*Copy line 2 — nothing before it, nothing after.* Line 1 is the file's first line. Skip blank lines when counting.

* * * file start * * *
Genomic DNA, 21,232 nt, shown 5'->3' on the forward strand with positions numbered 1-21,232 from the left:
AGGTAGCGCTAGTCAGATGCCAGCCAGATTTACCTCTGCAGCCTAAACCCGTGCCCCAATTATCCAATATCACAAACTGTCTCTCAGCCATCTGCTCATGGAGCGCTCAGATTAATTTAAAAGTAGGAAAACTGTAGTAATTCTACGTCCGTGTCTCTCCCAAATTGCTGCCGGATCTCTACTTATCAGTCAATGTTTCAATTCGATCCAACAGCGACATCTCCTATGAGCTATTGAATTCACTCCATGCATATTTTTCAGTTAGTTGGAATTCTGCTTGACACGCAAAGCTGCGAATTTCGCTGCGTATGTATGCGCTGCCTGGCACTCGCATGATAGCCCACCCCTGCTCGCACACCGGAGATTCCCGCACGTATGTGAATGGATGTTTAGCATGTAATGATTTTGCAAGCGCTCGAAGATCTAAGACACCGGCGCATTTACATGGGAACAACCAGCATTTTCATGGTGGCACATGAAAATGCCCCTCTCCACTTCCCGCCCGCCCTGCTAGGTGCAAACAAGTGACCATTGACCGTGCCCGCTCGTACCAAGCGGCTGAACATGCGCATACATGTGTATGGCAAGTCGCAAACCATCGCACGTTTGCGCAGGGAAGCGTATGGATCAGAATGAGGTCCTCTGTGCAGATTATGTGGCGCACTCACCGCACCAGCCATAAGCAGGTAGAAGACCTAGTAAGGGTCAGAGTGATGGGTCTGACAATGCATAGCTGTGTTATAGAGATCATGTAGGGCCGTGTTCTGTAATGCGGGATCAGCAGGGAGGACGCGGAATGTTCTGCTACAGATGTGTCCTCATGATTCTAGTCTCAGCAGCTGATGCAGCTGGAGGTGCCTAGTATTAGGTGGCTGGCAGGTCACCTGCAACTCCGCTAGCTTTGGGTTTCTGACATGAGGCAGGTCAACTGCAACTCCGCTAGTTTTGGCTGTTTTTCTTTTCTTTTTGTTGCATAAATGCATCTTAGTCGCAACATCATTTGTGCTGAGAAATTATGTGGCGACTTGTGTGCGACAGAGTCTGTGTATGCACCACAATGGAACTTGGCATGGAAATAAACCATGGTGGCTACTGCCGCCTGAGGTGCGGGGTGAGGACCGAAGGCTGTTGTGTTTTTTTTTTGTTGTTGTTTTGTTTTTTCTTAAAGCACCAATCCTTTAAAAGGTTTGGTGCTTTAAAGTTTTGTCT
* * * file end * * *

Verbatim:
AGGTAGCGCTAGTCAGATGCCAGCCAGATTTACCTCTGCAGCCTAAACCCGTGCCCCAATTATCCAATATCACAAACTGTCTCTCAGCCATCTGCTCATGGAGCGCTCAGATTAATTTAAAAGTAGGAAAACTGTAGTAATTCTACGTCCGTGTCTCTCCCAAATTGCTGCCGGATCTCTACTTATCAGTCAATGTTTCAATTCGATCCAACAGCGACATCTCCTATGAGCTATTGAATTCACTCCATGCATATTTTTCAGTTAGTTGGAATTCTGCTTGACACGCAAAGCTGCGAATTTCGCTGCGTATGTATGCGCTGCCTGGCACTCGCATGATAGCCCACCCCTGCTCGCACACCGGAGATTCCCGCACGTATGTGAATGGATGTTTAGCATGTAATGATTTTGCAAGCGCTCGAAGATCTAAGACACCGGCGCATTTACATGGGAACAACCAGCATTTTCATGGTGGCACATGAAAATGCCCCTCTCCACTTCCCGCCCGCCCTGCTAGGTGCAAACAAGTGACCATTGACCGTGCCCGCTCGTACCAAGCGGCTGAACATGCGCATACATGTGTATGGCAAGTCGCAAACCATCGCACGTTTGCGCAGGGAAGCGTATGGATCAGAATGAGGTCCTCTGTGCAGATTATGTGGCGCACTCACCGCACCAGCCATAAGCAGGTAGAAGACCTAGTAAGGGTCAGAGTGATGGGTCTGACAATGCATAGCTGTGTTATAGAGATCATGTAGGGCCGTGTTCTGTAATGCGGGATCAGCAGGGAGGACGCGGAATGTTCTGCTACAGATGTGTCCTCATGATTCTAGTCTCAGCAGCTGATGCAGCTGGAGGTGCCTAGTATTAGGTGGCTGGCAGGTCACCTGCAACTCCGCTAGCTTTGGGTTTCTGACATGAGGCAGGTCAACTGCAACTCCGCTAGTTTTGGCTGTTTTTCTTTTCTTTTTGTTGCATAAATGCATCTTAGTCGCAACATCATTTGTGCTGAGAAATTATGTGGCGACTTGTGTGCGACAGAGTCTGTGTATGCACCACAATGGAACTTGGCATGGAAATAAACCATGGTGGCTACTGCCGCCTGAGGTGCGGGGTGAGGACCGAAGGCTGTTGTGTTTTTTTTTTGTTGTTGTTTTGTTTTTTCTTAAAGCACCAATCCTTTAAAAGGTTTGGTGCTTTAAAGTTTTGTCT